Iron Thorns and Gone But Not Forgotten

“We are nothing but animals looking to destroy each other if not use one another to be king of the jungle. So, come with me into Dante’s Inferno where we will sit on the fiery swings and watch our world grow more dark while Pandora throws hope back into the box and locks it tight.

Let’s slide down the slide into Mother Nature’s dead earth because we will live to see the day that she comes after us in all her fury.

Let’s hang upside-down on the molten monkey bars to let our minds slip further into emptiness.

Let’s play until we die, so we may escape this prison.”

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The Many Lives Before

“The screen is pitch black.

In the moment before Creation we begin to hear a faint, heterophonic melody. It becomes louder and louder, harmonious still, but a violent undercurrent begins. The melody divides in two. They alternate until they transform into a violent polyphonic cacophony.

At the pitch of the battle, a pulsating diminutive DOT OF LIGHT appears in the center of the screen. It grows and shrinks as if pulled by both melodic lines with each alternation. The ball of light is now stable, engulfing almost the whole screen. The music ceases.

Faintly the music resumes. Both polyphonic melodies are now a single, harmonious whole. The ball of light contracts to its original size as the music swells up, the ball expands and finally engulfs the whole screen.

Silence.”

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The Tin Man’s Heart

“Long, black wires curled around a slender, thin frame. Hollow beeps were the dim lights shining, looking for sun. An IV dripped, tears no longer left unshed, and fingers reached for the blinds, letting the world spill in. Large, gray windows stretched across the small, four-walled room, and cold, white tile bit into flesh, sending chills up the spine. An empty chair was poised beside the hospital chair, but life would not hold this seat. Instead, death crossed her legs and painted her nails for all the time in the world was hers to give or to take away.”

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What if Heaven Were Really Real?

“After Colton Burpo’s supposed journey into heaven and back, there was a scene with such argument over how the boy could have gone to heaven, if he had never died. So, how did this child see heaven, if he did not die? How could his mind have opened that door, or his soul, if still stuck here? Or is there more at work here than we know of, and we just can’t understand? And we deny his vision, his mysterious knowledge because he did not die, so therefore, he did not see heaven.”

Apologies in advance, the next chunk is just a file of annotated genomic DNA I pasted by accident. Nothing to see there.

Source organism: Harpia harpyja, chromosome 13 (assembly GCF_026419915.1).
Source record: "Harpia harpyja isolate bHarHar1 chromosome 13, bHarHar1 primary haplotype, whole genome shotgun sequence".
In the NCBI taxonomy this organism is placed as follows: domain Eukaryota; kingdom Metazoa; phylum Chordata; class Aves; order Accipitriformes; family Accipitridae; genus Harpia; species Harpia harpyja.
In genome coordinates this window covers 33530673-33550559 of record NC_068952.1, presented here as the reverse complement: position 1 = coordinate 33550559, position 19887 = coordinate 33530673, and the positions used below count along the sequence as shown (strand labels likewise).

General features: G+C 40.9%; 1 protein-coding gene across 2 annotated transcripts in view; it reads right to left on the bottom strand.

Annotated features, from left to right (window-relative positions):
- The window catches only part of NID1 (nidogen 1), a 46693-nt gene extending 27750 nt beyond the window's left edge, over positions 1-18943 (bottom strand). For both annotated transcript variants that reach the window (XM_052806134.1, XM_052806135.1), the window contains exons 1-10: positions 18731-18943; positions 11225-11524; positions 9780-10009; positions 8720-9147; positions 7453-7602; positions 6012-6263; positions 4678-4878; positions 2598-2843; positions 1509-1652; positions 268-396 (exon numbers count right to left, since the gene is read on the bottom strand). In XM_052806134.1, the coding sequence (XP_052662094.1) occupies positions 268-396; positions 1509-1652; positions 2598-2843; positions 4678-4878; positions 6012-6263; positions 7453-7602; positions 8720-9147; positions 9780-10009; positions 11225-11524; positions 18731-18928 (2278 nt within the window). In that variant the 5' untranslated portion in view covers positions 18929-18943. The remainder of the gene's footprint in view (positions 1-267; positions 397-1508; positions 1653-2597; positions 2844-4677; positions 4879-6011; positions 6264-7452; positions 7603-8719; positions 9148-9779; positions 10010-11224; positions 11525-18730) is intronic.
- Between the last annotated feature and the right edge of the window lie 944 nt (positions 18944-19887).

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The Waiting Room

The waiting room was a lie. Colorful, soft chairs. Soft lighting not to blind the eyes. White, tiled floor. Small, brown tables decorated with an assortment of magazines. A flat screen against one wall. A small clock on the other. And a warm, welcoming reception guarded by ugly, plastic windows.

“Please, don’t sit next to me. Please, don’t sit next to me. Please, don’t sit next to me,” and the middle-aged woman guided her elderly mother over to the next row of chairs.

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Too Gone Too Long

It was a large imposing building; however it was not readily seen by just anyone. Walking down the street, it was as if a huge bubble protected it. Only the dedicated lovers of music of different genres could see it and knew what it concealed within its walls. Inside were the usual tables: two tops, four tops, and booths for larger groups. The bar was a magnificent testament to an incredibly gifted carpenter. The bartender looked incredibly like Pete Seeger. The logo on the front of the shirt he wore was a hammer.

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The Good ‘Ole Days

He was no longer the six-foot two-inch stud in high school with the jet-black hair that he combed to imitate the “Fonz”. He walked with a straight back and proud swagger carrying a chip on his shoulder put there by the circumstances of his home life. His reputation, as no one to mess around with, was well earned. He was unafraid to take up for his friends if they were being bullied.

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